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Treatment of the overactive bladder syndrome with muscarinic receptor antagonists: a matter of metabolites?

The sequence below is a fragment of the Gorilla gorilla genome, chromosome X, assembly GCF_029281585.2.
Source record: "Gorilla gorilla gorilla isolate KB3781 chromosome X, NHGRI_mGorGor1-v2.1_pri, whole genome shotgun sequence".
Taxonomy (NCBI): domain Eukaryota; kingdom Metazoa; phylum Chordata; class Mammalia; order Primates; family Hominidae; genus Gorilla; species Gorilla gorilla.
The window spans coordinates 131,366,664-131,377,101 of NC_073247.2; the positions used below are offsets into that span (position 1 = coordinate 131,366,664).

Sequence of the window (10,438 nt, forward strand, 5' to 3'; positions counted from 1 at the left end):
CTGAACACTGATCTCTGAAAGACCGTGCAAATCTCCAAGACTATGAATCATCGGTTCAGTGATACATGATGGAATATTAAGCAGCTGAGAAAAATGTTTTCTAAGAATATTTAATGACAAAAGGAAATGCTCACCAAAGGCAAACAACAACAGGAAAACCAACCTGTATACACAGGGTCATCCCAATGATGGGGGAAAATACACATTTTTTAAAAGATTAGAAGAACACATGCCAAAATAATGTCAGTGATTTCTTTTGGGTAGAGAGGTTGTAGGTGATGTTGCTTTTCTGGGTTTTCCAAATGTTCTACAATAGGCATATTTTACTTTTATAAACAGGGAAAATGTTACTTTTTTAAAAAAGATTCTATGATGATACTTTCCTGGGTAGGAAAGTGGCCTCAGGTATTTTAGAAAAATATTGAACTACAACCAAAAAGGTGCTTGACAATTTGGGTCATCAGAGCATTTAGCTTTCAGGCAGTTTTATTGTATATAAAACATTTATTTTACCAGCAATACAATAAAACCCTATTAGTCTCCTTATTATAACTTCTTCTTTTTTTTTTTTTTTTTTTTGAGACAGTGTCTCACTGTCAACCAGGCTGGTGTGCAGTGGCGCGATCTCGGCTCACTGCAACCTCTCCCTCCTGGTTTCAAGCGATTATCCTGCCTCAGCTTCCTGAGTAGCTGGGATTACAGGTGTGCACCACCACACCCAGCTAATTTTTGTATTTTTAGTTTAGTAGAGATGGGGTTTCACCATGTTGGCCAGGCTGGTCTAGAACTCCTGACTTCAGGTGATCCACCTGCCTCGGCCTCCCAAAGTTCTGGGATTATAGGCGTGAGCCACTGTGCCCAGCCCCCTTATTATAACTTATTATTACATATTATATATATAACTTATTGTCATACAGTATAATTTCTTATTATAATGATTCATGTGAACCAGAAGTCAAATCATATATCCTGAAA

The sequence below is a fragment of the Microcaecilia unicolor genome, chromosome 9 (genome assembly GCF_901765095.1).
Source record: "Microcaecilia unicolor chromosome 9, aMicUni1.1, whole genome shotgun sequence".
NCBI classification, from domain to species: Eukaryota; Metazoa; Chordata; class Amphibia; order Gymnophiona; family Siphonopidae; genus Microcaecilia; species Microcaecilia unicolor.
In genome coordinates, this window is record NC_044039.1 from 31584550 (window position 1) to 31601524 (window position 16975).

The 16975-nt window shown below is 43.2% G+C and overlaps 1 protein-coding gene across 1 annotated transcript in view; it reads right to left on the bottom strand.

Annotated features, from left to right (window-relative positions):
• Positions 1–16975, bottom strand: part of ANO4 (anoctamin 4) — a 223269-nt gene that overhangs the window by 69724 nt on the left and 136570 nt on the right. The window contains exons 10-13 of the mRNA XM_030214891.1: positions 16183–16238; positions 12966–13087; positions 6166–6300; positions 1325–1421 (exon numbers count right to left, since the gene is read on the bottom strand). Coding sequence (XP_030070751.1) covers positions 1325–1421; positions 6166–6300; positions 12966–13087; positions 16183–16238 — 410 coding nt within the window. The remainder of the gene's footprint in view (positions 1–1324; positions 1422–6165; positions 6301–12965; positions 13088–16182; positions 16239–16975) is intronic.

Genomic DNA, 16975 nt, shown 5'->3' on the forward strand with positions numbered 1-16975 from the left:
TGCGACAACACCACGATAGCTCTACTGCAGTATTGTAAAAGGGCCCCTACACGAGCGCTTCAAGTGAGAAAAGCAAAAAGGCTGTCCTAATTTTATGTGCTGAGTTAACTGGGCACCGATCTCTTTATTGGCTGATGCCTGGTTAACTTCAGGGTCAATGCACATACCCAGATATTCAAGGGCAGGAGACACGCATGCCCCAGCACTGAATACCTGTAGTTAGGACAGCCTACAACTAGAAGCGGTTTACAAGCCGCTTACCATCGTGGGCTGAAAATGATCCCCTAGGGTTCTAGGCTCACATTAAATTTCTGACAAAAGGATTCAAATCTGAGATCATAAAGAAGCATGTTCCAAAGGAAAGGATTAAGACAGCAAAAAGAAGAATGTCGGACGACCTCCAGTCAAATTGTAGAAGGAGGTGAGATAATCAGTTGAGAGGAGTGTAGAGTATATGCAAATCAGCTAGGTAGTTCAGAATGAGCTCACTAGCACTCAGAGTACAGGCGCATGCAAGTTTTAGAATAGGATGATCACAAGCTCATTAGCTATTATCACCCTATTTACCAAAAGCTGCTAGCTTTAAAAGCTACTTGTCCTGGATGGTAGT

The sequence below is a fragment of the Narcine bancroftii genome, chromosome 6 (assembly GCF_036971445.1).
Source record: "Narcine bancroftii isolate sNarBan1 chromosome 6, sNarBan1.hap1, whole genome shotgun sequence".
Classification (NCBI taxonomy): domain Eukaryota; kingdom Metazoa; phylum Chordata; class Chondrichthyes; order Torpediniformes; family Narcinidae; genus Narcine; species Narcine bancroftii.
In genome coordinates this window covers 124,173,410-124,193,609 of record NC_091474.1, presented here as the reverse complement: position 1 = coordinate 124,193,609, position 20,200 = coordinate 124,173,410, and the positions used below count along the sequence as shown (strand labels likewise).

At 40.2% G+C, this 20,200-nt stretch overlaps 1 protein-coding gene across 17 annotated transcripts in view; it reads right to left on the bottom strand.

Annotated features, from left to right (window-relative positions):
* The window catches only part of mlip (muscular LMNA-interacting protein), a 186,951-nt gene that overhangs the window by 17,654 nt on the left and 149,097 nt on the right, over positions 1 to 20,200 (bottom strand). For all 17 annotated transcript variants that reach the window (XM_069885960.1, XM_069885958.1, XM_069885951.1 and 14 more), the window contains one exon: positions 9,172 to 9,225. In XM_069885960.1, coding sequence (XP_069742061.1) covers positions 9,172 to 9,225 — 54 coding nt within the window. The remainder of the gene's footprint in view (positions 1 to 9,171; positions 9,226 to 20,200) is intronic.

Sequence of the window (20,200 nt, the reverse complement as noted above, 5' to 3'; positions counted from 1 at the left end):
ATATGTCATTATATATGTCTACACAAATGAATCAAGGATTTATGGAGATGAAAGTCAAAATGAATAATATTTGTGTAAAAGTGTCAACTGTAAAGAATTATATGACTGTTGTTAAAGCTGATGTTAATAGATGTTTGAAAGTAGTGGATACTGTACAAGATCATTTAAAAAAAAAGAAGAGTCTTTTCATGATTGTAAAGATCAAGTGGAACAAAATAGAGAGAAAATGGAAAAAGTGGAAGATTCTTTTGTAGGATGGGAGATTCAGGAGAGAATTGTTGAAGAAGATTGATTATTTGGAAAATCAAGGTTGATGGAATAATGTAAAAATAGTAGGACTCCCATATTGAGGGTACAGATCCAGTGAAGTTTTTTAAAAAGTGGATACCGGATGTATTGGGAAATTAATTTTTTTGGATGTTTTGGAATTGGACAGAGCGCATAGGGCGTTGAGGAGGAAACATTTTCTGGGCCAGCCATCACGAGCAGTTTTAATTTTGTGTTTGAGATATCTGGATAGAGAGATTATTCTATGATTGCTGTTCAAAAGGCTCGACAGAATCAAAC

Antagonists of muscarinic acetylcholine receptors, such as darifenacin, oxybutynin, propiverine, solifenacin, tolterodine, and trospium, are the mainstay of the treatment of the overactive bladder syndrome. Fesoterodine is a newer drug awaiting regulatory approval. We briefly review the pharmacological activity of their metabolites and discuss how active metabolites may contribute to their efficacy and tolerability in vivo. Except for trospium, and perhaps solifenacin, all of the above drugs form active metabolites, and their presence and activity need to be taken into consideration when elucidating relationships between pharmacokinetics and pharmacodynamics of these drugs. Moreover, the ratios between parent compounds and metabolites may differ depending on genotype of the metabolizing enzymes, concomitant medication, and/or drug formulation. Differential generation of active metabolites of darifenacin or tolterodine are unlikely to influence the overall clinical profile of these drugs in a major way because the active metabolites exhibit a similar pharmacological profile as the parent compound. In contrast, metabolites of oxybutynin and propiverine may behave quantitatively or even qualitatively differently from their parent compounds and this may have an impact on the overall clinical profile of these drugs. We conclude that more comprehensive studies of drug metabolites are required for an improved understanding of their clinical effects.

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